Microsoft has historically not been known for their strong design and taste, but in the age of Metro it’s too easy to say they fundamentally don’t care about design. In fact, the Metro Design Language, with its focus on content first, strong typography and minimalistic chrome, may have been one of the best things to come out of Microsoft in a long time. Allowing Metro to escape the dying Zune and redefine the Windows Phone User Experience was a great idea and may very well have saved Microsoft’s Mobile presence from the shipwreck that was Windows Mobile.
Applying those principles to a long line of legacy applications is not a trivial task at all. When I saw the first videos of Windows 8 having a Metro and a Desktop mode, I didn’t know what to think of it. Was Microsoft going to half-ass Metro or were they playing it safe by offering a legacy environment for their workhorse apps such as the Office suite. Looking at the preview of Office 2013, they have done the worst of both worlds: keep the legacy chrome-heavy interface, but pretend like it doesn’t exist and call it “Metro”:
Where Metro’s focus on content over chrome aims to make things overwhelming, my first reaction to this screen shot was mild panic and disorientation. Rather than making an effort to remove some of the chrome (which might have upset power users who finally got used to the infamous Ribbon), Microsoft has opted to just paint it plain white instead. In doing so, it has turned a highly complex, hierarchical interface into a highly complex, hierarchical interface with absolutely no cues to understand what everything does. Even worse: it has become almost impossible to see what is content and what is part of the interface. I’d say that was a lot easier on the first version of Microsoft Office:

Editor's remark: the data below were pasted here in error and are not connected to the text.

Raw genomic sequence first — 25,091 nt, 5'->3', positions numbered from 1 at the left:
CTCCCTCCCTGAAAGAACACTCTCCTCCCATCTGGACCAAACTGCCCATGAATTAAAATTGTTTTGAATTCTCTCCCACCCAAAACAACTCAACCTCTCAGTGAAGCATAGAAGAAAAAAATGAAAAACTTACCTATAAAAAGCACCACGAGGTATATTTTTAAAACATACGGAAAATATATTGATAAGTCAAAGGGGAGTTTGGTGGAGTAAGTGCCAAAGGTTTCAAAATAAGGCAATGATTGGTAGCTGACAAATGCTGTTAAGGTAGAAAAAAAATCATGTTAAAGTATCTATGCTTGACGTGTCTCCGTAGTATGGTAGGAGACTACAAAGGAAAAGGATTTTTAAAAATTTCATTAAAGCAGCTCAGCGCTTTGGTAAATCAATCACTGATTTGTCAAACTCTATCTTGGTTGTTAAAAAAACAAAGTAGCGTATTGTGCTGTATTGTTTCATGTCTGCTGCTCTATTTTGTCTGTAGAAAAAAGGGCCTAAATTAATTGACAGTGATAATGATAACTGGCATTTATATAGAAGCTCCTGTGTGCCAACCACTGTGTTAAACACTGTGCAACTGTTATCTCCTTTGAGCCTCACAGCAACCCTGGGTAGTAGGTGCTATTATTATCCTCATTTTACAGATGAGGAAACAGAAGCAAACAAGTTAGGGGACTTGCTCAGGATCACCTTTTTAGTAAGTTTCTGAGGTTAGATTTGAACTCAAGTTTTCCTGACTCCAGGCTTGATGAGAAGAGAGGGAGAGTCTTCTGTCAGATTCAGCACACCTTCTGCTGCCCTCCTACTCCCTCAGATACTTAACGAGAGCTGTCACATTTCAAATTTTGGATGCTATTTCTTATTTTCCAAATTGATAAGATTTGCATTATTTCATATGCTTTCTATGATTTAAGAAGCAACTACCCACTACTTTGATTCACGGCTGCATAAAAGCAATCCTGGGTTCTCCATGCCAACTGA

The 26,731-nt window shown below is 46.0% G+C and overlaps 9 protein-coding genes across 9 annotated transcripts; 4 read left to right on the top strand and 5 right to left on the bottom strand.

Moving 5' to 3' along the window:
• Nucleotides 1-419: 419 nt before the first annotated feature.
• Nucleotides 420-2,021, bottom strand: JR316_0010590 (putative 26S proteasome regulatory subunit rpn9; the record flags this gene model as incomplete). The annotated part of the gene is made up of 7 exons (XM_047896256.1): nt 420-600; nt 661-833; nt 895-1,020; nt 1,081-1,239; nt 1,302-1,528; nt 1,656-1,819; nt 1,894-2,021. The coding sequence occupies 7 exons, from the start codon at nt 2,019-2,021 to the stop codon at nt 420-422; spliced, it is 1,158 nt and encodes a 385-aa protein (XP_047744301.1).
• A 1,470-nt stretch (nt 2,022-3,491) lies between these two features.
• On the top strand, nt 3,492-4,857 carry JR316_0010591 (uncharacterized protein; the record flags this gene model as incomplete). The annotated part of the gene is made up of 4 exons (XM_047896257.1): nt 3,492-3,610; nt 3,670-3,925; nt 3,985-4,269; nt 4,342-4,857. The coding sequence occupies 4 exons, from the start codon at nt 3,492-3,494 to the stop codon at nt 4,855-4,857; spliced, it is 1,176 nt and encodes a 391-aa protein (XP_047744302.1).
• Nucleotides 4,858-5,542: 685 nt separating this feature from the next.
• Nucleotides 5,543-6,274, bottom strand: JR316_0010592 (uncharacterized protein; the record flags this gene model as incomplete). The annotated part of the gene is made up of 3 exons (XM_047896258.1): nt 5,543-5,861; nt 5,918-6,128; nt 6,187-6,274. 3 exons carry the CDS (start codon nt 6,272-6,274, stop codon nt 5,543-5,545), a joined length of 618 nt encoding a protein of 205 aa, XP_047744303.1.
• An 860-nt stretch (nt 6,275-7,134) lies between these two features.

Now back to Office 2013:
It shouldn’t take this much effort to see what is a title bar and what is a menu; what is the list of emails and what is the sort bar at the top. In this screenshot, it’s even hard to see what is a button and what is a text input field. They are both white squares on a white background with a grey border and text in the middle. The Office team is seriously missing the point of Metro here. Maybe Office should have a Metro mode and a traditional mode. Maybe there is a good way to unify the flat and minimalistic look&feel of Metro with the classic interface of Office and let some of that beautiful typography cross over. Right now, it’s not minimalistic, it’s confusing. It’s not clean, it’s just obfuscated. It does not feel like a Metro app, it just feels bad and that’s a shame, because they could have learned a lot from Windows Phone.